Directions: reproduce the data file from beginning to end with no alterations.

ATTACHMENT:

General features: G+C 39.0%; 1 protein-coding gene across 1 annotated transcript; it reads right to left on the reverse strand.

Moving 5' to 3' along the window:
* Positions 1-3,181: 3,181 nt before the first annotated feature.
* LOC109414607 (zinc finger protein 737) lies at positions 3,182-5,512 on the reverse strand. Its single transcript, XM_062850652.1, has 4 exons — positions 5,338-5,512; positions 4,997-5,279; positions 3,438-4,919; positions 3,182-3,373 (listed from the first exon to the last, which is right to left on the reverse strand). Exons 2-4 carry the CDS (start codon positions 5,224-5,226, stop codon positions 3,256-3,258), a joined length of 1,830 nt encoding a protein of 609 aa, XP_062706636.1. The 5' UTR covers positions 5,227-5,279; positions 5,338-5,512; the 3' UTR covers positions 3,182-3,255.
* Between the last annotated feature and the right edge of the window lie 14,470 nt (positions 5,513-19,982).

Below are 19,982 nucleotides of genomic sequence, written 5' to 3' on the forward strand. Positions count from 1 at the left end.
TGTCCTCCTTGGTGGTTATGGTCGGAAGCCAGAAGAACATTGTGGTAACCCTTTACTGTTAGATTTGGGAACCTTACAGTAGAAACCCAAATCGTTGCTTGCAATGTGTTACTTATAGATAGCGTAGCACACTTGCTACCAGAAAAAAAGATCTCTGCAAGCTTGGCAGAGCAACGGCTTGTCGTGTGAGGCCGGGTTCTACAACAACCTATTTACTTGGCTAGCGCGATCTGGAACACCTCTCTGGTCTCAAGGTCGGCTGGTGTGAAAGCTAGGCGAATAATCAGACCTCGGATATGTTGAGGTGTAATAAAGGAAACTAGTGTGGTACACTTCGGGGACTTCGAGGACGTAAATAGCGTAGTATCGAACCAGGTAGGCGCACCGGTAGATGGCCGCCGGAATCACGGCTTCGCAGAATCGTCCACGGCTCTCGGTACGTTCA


General features: G+C 39.0%; 1 protein-coding gene across 1 annotated transcript; it reads right to left on the reverse strand.

Moving 5' to 3' along the window:
* Positions 1-3,181: 3,181 nt before the first annotated feature.
* LOC109414607 (zinc finger protein 737) lies at positions 3,182-5,512 on the reverse strand. Its single transcript, XM_062850652.1, has 4 exons — positions 5,338-5,512; positions 4,997-5,279; positions 3,438-4,919; positions 3,182-3,373 (listed from the first exon to the last, which is right to left on the reverse strand). Exons 2-4 carry the CDS (start codon positions 5,224-5,226, stop codon positions 3,256-3,258), a joined length of 1,830 nt encoding a protein of 609 aa, XP_062706636.1. The 5' UTR covers positions 5,227-5,279; positions 5,338-5,512; the 3' UTR covers positions 3,182-3,255.
* Between the last annotated feature and the right edge of the window lie 14,470 nt (positions 5,513-19,982).

Below are 19,982 nucleotides of genomic sequence, written 5' to 3' on the forward strand. Positions count from 1 at the left end.
TGTCCTCCTTGGTGGTTATGGTCGGAAGCCAGAAGAACATTGTGGTAACCCTTTACTGTTAGATTTGGGAACCTTACAGTAGAAACCCAAATCGTTGCTTGCAATGTGTTACTTATAGATAGCGTAGCACACTTGCTACCAGAAAAAAAGATCTCTGCAAGCTTGGCAGAGCAACGGCTTGTCGTGTGAGGCCGGGTTCTACAACAACCTATTTACTTGGCTAGCGCGATCTGGAACACCTCTCTGGTCTCAAGGTCGGCTGGTGTGAAAGCTAGGCGAATAATCAGACCTCGGATATGTTGAGGTGTAATAAAGGAAACTAGTGTGGTACACTTCGGGGACTTCGAGGACGTAAATAGCGTAGTATCGAACCAGGTAGGCGCACCGGTAGATGGCCGCCGGAATCACGGCTTCGCAGAATCGTCCACGGCTCTCGGTACGTTCA